Abkhazia's calls for recognition have grown louder since Kosovo's declaration of independence in February. Many European countries and the United States supported Kosovo independence, while claiming that it did not set a precedent.
Russia is accused of providing the rebels with weapons
Russia had strongly opposed Kosovo breaking away from its ally, Serbia. Russia officially opposes separatist movements, whether in Tibet, Kosovo or Chechnya. Alexei Ostrovsky, head of the parliamentary committee for ex-Soviet affairs, said last week that it is time for Russia to review this foreign policy in light of Kosovo.
Abkhazia, South Ossetia and the Moldovan rebel territory of Transdnestr "have more arguments in favor of being recognized than Kosovo had. They have lived independently for more than 15 years," Ostrovsky said.
Push and shove continues
While Kosovo has sharpened the arguments on both sides, Magdalena Frichova, the Tbilisi-based Caucasus Project Director for the International Crisis Group, said that doesn't expect Kosovo's independence to cause a sudden surge of violence in Georgia.
Georgia's president has promised to regain control of the territories
But she points out that the conflicts are not as "frozen" as many would like to believe. While both the Georgian government and the separatist areas emphasize they want to solve the conflicts peacefully, small incidents in the zones of conflict frequently surface and threaten to combust.
"Of serious concern is that a single incident could go slightly wrong. It could then spiral out of control and lead to something much bigger," Frichova said.
The latest minor incident came Tuesday when authorities in Abkhazia claimed they shot down an unmanned Georgian spy plane over the Black Sea. Georgia denied that it had sent a spy plane to the area.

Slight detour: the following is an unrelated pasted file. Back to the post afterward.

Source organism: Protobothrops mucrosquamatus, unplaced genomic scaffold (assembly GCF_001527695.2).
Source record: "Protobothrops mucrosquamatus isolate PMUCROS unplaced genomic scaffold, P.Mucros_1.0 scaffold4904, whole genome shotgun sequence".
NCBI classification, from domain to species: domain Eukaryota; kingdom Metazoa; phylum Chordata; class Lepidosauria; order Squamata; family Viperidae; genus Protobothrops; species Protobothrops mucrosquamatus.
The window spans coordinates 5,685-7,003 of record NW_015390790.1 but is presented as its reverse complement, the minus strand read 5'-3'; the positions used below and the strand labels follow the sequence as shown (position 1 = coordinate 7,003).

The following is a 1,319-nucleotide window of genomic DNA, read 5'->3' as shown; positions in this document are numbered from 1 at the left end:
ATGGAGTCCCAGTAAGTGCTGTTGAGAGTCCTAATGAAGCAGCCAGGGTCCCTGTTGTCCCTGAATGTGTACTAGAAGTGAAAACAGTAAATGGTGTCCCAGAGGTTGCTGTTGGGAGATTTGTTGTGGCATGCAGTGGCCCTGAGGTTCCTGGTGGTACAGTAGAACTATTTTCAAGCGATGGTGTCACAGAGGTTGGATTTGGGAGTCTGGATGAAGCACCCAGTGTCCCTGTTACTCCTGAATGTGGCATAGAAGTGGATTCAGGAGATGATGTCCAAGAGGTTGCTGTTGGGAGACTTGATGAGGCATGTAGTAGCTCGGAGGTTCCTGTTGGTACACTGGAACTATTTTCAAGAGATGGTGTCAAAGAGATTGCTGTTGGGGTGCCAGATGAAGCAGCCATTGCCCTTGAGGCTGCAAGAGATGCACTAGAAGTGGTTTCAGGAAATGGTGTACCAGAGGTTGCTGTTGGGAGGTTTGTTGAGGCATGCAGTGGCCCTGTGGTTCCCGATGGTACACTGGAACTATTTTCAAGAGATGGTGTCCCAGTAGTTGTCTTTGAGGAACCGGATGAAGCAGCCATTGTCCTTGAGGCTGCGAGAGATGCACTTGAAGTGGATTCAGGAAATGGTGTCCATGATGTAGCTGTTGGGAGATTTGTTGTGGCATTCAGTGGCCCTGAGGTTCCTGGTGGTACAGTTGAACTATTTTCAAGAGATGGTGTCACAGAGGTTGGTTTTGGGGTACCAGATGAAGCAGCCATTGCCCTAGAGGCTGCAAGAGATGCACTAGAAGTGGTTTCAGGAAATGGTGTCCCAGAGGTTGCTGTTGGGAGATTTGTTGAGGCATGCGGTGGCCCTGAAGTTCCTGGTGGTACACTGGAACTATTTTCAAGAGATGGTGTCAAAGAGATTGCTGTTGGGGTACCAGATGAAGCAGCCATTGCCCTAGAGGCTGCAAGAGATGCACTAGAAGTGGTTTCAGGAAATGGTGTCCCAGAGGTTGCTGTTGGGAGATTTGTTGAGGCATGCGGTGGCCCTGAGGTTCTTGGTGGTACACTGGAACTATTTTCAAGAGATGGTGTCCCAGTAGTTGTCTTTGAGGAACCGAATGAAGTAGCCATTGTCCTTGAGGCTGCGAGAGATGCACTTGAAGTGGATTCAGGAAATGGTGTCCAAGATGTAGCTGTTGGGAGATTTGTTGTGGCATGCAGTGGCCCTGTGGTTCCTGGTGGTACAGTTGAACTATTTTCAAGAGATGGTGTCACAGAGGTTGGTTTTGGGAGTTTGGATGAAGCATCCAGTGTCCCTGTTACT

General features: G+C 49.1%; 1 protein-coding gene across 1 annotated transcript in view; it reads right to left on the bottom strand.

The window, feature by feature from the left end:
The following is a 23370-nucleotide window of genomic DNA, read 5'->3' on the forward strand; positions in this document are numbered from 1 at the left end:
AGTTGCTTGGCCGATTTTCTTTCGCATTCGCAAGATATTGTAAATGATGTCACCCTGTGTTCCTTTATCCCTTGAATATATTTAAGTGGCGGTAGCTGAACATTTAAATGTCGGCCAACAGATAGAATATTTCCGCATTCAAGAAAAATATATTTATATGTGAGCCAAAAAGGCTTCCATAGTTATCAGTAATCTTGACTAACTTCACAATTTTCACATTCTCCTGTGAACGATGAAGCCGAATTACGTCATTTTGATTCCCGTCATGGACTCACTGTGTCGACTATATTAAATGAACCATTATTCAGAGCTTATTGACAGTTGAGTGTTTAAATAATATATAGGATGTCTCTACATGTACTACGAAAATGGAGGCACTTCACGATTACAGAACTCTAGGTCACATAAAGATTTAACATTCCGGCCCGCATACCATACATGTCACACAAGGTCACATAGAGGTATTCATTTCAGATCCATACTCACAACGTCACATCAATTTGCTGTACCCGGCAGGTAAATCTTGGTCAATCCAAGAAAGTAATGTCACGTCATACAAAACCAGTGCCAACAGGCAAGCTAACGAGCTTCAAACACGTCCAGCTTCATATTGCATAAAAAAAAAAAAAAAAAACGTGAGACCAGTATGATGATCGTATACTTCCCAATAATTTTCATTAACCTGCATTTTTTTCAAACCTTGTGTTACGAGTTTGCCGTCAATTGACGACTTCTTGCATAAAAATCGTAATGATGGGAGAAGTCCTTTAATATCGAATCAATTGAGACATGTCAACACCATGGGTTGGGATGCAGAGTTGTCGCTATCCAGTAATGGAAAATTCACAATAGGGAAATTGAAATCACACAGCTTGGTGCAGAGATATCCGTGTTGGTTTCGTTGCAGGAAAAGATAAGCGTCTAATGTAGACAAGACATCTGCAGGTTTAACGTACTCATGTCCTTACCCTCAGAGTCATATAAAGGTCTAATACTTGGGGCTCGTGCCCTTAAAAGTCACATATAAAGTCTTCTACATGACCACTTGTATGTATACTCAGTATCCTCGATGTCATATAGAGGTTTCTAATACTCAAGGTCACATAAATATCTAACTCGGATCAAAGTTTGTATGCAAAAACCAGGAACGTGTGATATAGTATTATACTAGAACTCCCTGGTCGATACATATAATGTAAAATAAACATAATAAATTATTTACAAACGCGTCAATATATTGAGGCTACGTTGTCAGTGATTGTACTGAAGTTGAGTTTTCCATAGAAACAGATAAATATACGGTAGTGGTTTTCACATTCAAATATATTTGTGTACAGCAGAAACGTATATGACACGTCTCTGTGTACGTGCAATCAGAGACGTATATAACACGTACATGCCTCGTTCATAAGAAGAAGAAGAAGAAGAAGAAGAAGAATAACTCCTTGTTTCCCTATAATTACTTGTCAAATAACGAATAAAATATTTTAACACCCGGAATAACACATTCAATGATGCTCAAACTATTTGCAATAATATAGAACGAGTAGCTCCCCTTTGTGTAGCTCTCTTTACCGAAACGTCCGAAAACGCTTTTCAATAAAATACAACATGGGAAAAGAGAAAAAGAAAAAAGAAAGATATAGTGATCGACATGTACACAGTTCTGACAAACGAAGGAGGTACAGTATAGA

"We have warned the Georgian side many times and demanded they put an end to the reconnaissance flights" over Abkhazia, Sergei Bagpsh, the leader of the breakaway region said.
While Georgia won't rule out the need to use force, Halbach said he doesn't think Russia or Georgia want the conflicts in Abkhazia and South Ossetia to become violent.
Georgia remains a young democracy
Anti-government protestors took to the streets after the last elections
Yet concerns Georgia's readiness to join NATO go beyond its problems in Abkhazia. Pro-Western Georgian President Mikhail Saakashvili, who ushered in the so-called Rose Revolution in 2003, has faced massive protests who claim his January 2008 re-election election was rigged.
This recent demonstrations and hunger strikes have worried some European countries. There's a sense among some European leaders that Georgia needs to improve its democratic track record before it is ready to join NATO. The International Crisis Group has issued reports emphasizing Georgia's need to continue improving its democratic governance record, especially in terms of rule of law, property rights, judicial system and human rights.
The government in Tbilisi needs to "ensure increased accountability and transparency in the implementation of reforms, and further pursue open and democratic governance and especially engage in a constructive dialogue with opposition parties," Frichova said.
"The international community should not turn a blind eye to the corners the Georgian authorities may have cut and should be rigorous in reviewing Georgia's commitments," she said.